SHS Constitution undergoes revision

October 21, 2008 — by Anna Shen and Abhishek Venkataramana

The ASB recently handpicked a committee of students to start revising the outdated school constitution, a document written when the school opened almost 50 years ago in order to maintain a set of requirements for those students who wanted to run for student council.

Revisions of the constitution take place every four to five years due to changes in school policy. The most recent revision took place during the fall of 2004. However, the constitution was subsequently lost, so this year’s changes will be made to the constitution from the late ‘90s.

“[The SHS constitution] is a little outdated,” said assistant principal Karen Hyde. “Time has changed, and it has a lot of things that don’t exist anymore.”

The committee of student amenders consists of freshman Mac Hyde, sophomores Lauren Kuan and Tim Rollinson, junior Sophia Cooper, and seniors Mabel Hsu and Satomi Ishikawa. These students propose revisions to the ASB, who will then consider them and make the final decisions.

“We toss out ideas,” said Mac Hyde. “If we have some ideas we like, we expand on them.”

The ASB, along with the student committee, has already finalized its decision on a couple of issues: an impeachment policy and mandated class representation. The ASB hopes to never use the impeachment policy, which states that if an officer misses two ASB meetings, they are put on probation. If they miss four, they are sent through the impeachment process—the ASB is the judge panel for class officers, while the administration is the judge panel for ASB officers.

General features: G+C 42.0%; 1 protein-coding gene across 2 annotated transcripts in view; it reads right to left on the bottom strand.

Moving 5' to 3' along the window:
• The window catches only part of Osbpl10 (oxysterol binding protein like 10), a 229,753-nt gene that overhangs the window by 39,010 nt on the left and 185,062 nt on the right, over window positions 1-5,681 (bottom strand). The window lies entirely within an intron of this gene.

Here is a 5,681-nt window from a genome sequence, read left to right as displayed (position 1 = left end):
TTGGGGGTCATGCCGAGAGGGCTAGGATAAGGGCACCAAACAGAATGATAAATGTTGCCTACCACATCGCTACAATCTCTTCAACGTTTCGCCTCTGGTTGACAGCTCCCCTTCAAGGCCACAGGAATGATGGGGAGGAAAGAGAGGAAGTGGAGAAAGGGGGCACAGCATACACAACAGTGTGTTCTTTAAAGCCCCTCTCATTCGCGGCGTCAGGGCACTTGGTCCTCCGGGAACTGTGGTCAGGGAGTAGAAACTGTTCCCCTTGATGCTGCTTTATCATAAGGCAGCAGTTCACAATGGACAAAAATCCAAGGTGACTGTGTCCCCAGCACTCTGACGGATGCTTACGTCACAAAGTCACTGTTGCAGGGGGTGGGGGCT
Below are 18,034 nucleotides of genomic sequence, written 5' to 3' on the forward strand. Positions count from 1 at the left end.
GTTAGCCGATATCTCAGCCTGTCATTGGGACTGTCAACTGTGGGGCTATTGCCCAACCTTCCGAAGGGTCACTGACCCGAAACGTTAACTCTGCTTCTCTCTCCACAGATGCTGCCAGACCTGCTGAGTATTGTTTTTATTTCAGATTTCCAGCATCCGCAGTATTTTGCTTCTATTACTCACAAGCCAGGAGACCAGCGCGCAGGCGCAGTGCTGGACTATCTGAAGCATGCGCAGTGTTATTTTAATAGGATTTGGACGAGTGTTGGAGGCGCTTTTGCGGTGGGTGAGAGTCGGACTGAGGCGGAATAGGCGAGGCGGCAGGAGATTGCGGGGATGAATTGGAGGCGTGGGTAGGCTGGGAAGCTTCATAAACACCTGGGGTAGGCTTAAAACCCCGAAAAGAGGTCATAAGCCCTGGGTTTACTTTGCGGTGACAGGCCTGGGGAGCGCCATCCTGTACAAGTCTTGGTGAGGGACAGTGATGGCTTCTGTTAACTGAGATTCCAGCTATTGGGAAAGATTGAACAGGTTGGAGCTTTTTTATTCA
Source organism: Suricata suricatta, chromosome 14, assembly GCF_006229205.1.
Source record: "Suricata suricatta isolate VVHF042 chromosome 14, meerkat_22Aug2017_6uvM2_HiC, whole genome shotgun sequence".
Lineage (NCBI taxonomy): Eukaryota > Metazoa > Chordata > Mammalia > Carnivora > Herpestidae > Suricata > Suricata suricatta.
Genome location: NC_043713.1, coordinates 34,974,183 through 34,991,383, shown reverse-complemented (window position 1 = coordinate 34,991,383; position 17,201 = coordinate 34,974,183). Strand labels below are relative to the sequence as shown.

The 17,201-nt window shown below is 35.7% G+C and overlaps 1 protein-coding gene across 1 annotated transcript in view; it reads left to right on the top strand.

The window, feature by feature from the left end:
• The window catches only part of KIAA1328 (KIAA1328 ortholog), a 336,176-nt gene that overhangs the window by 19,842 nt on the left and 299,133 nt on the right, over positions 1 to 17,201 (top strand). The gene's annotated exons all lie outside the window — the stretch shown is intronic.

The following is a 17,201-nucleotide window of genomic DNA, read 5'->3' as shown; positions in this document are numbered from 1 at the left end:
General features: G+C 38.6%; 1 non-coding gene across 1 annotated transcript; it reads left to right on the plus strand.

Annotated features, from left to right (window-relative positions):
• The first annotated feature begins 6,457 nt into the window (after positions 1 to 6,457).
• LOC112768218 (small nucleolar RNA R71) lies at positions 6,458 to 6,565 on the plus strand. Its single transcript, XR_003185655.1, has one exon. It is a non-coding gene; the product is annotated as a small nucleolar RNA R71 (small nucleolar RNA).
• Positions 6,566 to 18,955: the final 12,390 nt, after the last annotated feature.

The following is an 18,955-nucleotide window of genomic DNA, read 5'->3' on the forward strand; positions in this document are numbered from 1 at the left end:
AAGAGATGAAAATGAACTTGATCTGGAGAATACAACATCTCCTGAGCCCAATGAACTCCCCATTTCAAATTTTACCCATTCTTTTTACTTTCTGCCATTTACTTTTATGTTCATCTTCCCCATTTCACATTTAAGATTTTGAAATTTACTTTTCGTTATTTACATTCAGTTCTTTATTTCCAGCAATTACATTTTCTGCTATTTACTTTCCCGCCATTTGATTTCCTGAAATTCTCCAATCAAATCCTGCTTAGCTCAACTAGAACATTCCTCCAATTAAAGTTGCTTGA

The class representation policy hopes to give students “more voice in student government.” There will be two class representatives from each grade and also two academic class representatives from every third-period class.

The committee has also cut many obsolete commissions such as the Entertainment commission, and created the Constitution commission.
Even with all the recent changes, the revision process is far from done. The committee has had two meetings so far and is unsure of when their work will be completed.

“I want to say [the revision process will be done] hopefully before December,” said Mac Hyde, “but definitely not before November.”

The reason many students may be unaware of the SHS constitution is that it is most often used within the student council.

“[Students do not know about SHS constitution] because many kids are just doing school and not living school,” said Ms. Hyde. “I would love [for] more people to know about it [and] to be involved in student government.”

Because the ASB and administration feels the constitution has been “flaky” the past years, they feel it is imperative to revise it.

“[The SHS constitution] is just like [the United States] constitution,” said Ms. Hyde. “Without it, people would be running into doors.”

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